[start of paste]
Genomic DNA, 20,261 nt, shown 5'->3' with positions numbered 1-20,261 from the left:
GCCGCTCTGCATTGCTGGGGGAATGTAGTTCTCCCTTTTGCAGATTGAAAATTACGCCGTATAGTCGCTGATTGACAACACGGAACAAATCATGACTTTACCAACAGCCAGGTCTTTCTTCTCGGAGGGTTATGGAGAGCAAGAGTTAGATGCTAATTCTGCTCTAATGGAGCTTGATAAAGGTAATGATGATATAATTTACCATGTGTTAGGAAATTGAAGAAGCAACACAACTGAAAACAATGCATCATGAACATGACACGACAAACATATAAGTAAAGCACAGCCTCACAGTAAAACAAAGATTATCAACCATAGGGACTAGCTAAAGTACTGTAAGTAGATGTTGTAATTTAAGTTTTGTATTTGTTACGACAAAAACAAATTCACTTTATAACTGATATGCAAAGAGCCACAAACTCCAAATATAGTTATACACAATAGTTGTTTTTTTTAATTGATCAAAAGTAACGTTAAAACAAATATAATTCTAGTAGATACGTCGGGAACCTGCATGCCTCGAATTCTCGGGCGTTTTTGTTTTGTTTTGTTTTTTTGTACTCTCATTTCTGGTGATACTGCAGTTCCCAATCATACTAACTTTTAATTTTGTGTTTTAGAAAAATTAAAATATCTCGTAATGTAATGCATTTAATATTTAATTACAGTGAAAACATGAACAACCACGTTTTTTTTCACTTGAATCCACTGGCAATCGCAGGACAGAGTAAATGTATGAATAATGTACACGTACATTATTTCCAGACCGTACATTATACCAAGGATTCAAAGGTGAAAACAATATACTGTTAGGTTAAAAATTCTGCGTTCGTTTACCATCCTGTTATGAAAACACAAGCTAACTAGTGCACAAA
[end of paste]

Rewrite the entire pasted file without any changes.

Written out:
Genomic DNA, 20,261 nt, shown 5'->3' with positions numbered 1-20,261 from the left:
GCCGCTCTGCATTGCTGGGGGAATGTAGTTCTCCCTTTTGCAGATTGAAAATTACGCCGTATAGTCGCTGATTGACAACACGGAACAAATCATGACTTTACCAACAGCCAGGTCTTTCTTCTCGGAGGGTTATGGAGAGCAAGAGTTAGATGCTAATTCTGCTCTAATGGAGCTTGATAAAGGTAATGATGATATAATTTACCATGTGTTAGGAAATTGAAGAAGCAACACAACTGAAAACAATGCATCATGAACATGACACGACAAACATATAAGTAAAGCACAGCCTCACAGTAAAACAAAGATTATCAACCATAGGGACTAGCTAAAGTACTGTAAGTAGATGTTGTAATTTAAGTTTTGTATTTGTTACGACAAAAACAAATTCACTTTATAACTGATATGCAAAGAGCCACAAACTCCAAATATAGTTATACACAATAGTTGTTTTTTTTAATTGATCAAAAGTAACGTTAAAACAAATATAATTCTAGTAGATACGTCGGGAACCTGCATGCCTCGAATTCTCGGGCGTTTTTGTTTTGTTTTGTTTTTTTGTACTCTCATTTCTGGTGATACTGCAGTTCCCAATCATACTAACTTTTAATTTTGTGTTTTAGAAAAATTAAAATATCTCGTAATGTAATGCATTTAATATTTAATTACAGTGAAAACATGAACAACCACGTTTTTTTTCACTTGAATCCACTGGCAATCGCAGGACAGAGTAAATGTATGAATAATGTACACGTACATTATTTCCAGACCGTACATTATACCAAGGATTCAAAGGTGAAAACAATATACTGTTAGGTTAAAAATTCTGCGTTCGTTTACCATCCTGTTATGAAAACACAAGCTAACTAGTGCACAAA